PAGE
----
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West Palm Beach Cruise Ship Accident Lawyer


Florida Cruise Ship Accident Lawyers

When a passenger aboard a cruise ship is injured because of the negligent or malicious actions of the ship staff, the cruise ship may owe the passenger financial compensation for the injuries. Cruise ships owe passengers a “duty of care,” meaning that the owners or operators are responsible for ensuring the safety of passengers while on the ship or in port. Cruise ship claims may differ from other types of injury claims because of the involvement of state, federal, and maritime laws. It is important to contact an experienced cruise ship accident lawyer as soon as possible following a cruise on which injuries have occurred.

Cruise Ship Accident Claim Limitations

Most cruise ships limit the responsibility for accidents occurring on the ship by outlining the scope of responsibility on the cruise tickets. Passengers that have been injured must pay close attention to these outlined points, as the tickets serve as a contract between the passenger and cruise line. The time period for filing a claim is often limited to one year. The cruise line may also stipulate that the passenger must notify the ship management of the intent to file a claim within a shorter time frame such as six months.

Location Limitations

Many cruise lines have begun to include clauses on cruise tickets stating that claims can only be filed in specific locations. Due to the high volume of cruise departures from Florida, many cruise lines require all cruise ship accident claims to be filed in Florida by a Florida attorney, regardless of the passenger’s state of residence or the departure point of the cruise on which the accident occurred. If a passenger or attorney is unaware of this location limitation, it may affect the victim’s ability to file the accident claim within the given amount of time.

Types of Cruise Ship Accident Claims

Cruise ship injuries can be caused by a number of dangerous situations, including:

  • Falling overboard
  • Contaminated food or water
  • Fire onboard the ship
  • Conducive conditions to slip and fall incidents
  • Pool or water accidents
  • Unsecured objects falling
  • Sexual assault by a staff member or passenger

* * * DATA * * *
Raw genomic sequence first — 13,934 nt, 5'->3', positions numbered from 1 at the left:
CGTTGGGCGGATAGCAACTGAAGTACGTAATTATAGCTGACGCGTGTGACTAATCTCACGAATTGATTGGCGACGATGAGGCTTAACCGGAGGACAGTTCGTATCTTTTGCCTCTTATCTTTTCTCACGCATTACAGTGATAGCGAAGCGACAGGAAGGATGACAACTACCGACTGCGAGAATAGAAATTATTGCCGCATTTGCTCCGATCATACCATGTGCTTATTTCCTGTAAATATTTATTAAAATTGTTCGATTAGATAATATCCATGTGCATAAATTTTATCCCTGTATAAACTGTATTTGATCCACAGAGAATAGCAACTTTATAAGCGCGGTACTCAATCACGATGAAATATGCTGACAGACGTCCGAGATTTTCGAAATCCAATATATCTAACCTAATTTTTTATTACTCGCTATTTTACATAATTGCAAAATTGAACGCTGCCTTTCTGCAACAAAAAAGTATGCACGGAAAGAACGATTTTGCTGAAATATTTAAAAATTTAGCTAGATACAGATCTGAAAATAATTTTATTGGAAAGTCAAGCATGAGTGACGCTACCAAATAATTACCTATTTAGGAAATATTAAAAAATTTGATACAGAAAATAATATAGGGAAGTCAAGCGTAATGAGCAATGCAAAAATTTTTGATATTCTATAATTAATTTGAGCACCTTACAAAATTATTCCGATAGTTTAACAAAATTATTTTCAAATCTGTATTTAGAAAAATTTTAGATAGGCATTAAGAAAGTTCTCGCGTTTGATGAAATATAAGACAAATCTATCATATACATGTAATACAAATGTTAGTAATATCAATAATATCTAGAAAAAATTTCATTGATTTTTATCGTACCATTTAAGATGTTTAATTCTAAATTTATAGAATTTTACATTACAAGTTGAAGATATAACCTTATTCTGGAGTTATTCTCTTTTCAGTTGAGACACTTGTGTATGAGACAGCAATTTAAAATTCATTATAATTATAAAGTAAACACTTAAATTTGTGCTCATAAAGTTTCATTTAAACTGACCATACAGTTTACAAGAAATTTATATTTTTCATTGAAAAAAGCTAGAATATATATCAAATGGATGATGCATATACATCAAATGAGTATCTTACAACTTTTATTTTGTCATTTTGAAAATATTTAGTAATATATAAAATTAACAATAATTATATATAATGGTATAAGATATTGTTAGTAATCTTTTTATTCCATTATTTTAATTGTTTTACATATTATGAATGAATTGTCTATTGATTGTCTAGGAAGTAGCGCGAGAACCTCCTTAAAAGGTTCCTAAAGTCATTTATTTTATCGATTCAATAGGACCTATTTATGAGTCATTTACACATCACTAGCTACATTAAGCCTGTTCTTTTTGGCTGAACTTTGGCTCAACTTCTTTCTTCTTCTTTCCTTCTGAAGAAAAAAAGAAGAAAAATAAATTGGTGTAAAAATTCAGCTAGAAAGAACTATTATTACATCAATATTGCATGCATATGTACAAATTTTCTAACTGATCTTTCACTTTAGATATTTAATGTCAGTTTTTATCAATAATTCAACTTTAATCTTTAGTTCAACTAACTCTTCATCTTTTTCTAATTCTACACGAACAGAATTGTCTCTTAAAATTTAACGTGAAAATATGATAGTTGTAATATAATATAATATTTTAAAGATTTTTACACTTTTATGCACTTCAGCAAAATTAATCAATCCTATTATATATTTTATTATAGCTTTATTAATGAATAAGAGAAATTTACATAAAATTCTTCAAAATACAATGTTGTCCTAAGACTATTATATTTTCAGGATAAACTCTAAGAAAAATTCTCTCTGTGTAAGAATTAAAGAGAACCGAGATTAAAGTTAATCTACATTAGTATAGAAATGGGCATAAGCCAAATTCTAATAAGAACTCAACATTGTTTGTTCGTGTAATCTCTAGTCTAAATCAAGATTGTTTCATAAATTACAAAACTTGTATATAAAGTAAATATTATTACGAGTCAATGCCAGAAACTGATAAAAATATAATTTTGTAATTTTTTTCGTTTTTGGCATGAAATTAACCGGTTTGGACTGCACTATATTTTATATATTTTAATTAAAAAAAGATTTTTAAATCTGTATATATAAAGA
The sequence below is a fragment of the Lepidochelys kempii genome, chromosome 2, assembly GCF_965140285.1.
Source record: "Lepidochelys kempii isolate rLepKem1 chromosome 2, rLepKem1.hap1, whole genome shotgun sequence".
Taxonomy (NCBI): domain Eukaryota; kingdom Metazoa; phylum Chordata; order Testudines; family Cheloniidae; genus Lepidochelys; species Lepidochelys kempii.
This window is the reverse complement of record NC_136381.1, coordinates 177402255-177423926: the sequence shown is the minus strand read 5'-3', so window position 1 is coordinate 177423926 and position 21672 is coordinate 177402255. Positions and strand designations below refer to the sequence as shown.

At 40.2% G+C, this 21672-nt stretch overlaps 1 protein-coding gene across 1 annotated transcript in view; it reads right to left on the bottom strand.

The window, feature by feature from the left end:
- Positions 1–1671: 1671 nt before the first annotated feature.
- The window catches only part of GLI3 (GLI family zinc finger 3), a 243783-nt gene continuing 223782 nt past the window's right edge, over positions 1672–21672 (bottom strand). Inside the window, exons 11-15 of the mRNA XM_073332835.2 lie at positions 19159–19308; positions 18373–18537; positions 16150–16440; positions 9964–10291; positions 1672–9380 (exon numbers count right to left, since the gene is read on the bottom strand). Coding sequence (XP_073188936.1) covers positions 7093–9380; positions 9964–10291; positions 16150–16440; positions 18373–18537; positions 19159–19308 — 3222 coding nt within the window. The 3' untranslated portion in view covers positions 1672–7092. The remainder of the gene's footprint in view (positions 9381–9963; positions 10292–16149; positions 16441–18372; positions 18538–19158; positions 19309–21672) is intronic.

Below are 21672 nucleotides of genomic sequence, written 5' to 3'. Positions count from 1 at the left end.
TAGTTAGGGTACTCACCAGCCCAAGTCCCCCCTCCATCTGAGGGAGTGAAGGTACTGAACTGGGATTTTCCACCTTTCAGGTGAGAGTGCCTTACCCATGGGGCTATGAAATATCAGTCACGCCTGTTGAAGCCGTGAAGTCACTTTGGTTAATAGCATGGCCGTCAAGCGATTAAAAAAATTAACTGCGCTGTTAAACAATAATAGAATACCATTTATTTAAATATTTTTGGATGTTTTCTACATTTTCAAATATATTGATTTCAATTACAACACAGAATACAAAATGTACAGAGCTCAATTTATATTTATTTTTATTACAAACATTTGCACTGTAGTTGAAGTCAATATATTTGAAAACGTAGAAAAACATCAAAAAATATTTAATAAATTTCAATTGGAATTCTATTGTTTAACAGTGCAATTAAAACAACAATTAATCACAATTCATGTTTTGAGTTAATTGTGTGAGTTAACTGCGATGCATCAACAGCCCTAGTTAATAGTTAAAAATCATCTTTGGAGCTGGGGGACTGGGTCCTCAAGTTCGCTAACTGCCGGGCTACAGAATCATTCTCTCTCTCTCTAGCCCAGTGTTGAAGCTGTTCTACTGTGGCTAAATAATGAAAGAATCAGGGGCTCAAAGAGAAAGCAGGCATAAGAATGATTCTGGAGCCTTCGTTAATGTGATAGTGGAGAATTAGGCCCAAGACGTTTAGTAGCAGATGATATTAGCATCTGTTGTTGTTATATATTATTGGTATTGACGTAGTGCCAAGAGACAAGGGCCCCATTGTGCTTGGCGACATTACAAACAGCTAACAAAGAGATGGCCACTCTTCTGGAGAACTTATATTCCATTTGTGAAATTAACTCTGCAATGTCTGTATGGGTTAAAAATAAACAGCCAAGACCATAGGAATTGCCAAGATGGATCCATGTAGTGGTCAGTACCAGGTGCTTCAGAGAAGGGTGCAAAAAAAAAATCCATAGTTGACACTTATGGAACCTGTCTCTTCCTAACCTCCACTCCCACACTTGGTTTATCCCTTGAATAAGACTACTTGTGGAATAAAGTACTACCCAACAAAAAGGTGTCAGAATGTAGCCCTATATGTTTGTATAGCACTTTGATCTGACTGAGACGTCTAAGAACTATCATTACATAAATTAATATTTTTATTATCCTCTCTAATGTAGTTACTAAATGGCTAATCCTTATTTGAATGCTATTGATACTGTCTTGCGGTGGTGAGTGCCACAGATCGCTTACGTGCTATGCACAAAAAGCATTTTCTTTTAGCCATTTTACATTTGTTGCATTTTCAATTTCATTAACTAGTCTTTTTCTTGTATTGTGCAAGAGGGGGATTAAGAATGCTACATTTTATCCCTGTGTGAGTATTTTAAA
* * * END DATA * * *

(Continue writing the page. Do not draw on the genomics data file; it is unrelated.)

• Medical malpractice in the ship’s clinic

Cruise Accident Procedure

When a passenger sustains an injury while onboard a cruise ship, it is important that certain procedures are followed. The passenger should visit the “sick bay” or medical clinic that is provided on the ship. The medical facilities on cruise ships are often high quality, and may help the passenger to limit the long-term effects of the injury. The passenger may also receive immediate relief for the injury and advice about preventing further injury.

Medical Records as Evidence

In addition to helping to mitigate the damaging effects of the injury, visiting the ship’s medical center will also provide a written record of the incident that can later be used as evidence. The medical staff is trained to record details of the incident. This may help to support the passenger’s claims regarding the location and timing of the accident. This may also help to make the ship staff aware of dangerous situations.

Reporting the Accident

Even after visiting the medical facilities, it is important to report an accident to the management of the ship. This will help to solidify the validity of the accident. Cruise ship personnel will have a more difficult time proving that a claim is fraudulent if the accident was reported immediately. If the injury was caused by an abusive passenger or staff member, the ship management may be able to take action to prevent the abuser from harming more passengers.

Collecting Evidence

Passengers that have been injured may wish to take photographs and write down details of the incident. This will help to keep the facts straight during the process of seeking compensation. Cruise ship personnel can sometimes be manipulative about what records are released, so having a personal account of the incident with photographic evidence will help to support claims.

Sources:

"Admiralty." LII / Legal Information Institute. Cornell University Law School. Web. 23 Sept. 2014. <http://www.law.cornell.edu/wex/admiralty>

"Admiralty and Maritime Law Guide." Admiralty and Maritime Law Guide. Admiralty Law Guide, 1 Jan. 2010. Web. 23 Sept. 2014. <http://www.admiraltylawguide.com/index.html>

"Admiralty and Maritime Law." Tulane University Law School. Tulane University. Web. 23 Sept. 2014. <http://www.law.tulane.edu/tlsacademicprograms/index.aspx?id=3562>